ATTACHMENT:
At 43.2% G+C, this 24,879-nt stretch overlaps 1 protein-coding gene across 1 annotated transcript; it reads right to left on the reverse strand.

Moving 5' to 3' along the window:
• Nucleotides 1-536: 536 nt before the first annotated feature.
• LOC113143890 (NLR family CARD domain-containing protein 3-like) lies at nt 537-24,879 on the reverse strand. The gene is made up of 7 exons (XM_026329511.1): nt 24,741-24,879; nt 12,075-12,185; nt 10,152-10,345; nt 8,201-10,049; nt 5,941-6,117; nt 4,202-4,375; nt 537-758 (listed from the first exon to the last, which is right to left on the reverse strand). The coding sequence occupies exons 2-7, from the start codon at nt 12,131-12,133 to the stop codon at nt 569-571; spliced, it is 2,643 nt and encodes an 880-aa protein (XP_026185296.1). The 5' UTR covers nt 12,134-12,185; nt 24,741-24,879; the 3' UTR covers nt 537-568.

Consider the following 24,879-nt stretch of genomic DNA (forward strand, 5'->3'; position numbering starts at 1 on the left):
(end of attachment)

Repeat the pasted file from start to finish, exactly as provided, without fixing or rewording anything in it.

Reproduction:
At 43.2% G+C, this 24,879-nt stretch overlaps 1 protein-coding gene across 1 annotated transcript; it reads right to left on the reverse strand.

Moving 5' to 3' along the window:
• Nucleotides 1-536: 536 nt before the first annotated feature.
• LOC113143890 (NLR family CARD domain-containing protein 3-like) lies at nt 537-24,879 on the reverse strand. The gene is made up of 7 exons (XM_026329511.1): nt 24,741-24,879; nt 12,075-12,185; nt 10,152-10,345; nt 8,201-10,049; nt 5,941-6,117; nt 4,202-4,375; nt 537-758 (listed from the first exon to the last, which is right to left on the reverse strand). The coding sequence occupies exons 2-7, from the start codon at nt 12,131-12,133 to the stop codon at nt 569-571; spliced, it is 2,643 nt and encodes an 880-aa protein (XP_026185296.1). The 5' UTR covers nt 12,134-12,185; nt 24,741-24,879; the 3' UTR covers nt 537-568.

Consider the following 24,879-nt stretch of genomic DNA (forward strand, 5'->3'; position numbering starts at 1 on the left):